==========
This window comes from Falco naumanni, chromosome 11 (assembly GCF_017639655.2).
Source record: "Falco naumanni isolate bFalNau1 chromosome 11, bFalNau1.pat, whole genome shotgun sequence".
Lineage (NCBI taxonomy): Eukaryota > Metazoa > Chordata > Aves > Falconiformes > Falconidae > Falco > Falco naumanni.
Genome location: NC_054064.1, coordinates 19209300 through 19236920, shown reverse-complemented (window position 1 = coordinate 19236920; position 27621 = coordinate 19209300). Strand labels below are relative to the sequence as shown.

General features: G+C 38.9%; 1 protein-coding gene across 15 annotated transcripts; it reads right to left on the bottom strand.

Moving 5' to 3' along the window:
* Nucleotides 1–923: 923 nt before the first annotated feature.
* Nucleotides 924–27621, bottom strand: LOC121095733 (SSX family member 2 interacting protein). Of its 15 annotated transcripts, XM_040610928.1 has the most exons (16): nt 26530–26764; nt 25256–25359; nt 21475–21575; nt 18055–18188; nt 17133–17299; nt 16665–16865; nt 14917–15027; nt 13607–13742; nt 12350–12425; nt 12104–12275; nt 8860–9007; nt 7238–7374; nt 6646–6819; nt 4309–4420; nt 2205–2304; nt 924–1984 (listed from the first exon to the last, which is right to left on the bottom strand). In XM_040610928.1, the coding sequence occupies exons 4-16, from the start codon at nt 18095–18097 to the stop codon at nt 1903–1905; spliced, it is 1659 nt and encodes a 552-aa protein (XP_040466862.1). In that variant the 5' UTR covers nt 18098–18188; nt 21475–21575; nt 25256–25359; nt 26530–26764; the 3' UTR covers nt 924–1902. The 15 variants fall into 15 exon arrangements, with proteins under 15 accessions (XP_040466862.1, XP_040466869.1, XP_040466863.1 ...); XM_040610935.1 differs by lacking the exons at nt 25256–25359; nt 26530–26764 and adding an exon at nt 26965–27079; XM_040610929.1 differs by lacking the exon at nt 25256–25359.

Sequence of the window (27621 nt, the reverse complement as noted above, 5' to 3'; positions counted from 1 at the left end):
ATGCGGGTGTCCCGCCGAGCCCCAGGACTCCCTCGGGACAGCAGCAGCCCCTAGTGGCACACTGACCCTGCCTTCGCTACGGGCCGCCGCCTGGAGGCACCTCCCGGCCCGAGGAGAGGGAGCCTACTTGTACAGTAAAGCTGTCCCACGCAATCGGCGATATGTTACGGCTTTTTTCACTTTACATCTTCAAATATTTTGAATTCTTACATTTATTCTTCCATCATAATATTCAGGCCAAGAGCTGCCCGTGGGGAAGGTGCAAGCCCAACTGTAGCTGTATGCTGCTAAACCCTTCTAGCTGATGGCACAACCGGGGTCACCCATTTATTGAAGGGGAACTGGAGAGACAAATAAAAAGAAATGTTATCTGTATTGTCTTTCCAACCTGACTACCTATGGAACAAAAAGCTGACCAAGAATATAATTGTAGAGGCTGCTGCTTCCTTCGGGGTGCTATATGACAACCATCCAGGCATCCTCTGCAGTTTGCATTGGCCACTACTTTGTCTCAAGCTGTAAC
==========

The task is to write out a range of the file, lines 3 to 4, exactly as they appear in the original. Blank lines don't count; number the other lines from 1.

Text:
Lineage (NCBI taxonomy): Eukaryota > Metazoa > Chordata > Aves > Falconiformes > Falconidae > Falco > Falco naumanni.
Genome location: NC_054064.1, coordinates 19209300 through 19236920, shown reverse-complemented (window position 1 = coordinate 19236920; position 27621 = coordinate 19209300). Strand labels below are relative to the sequence as shown.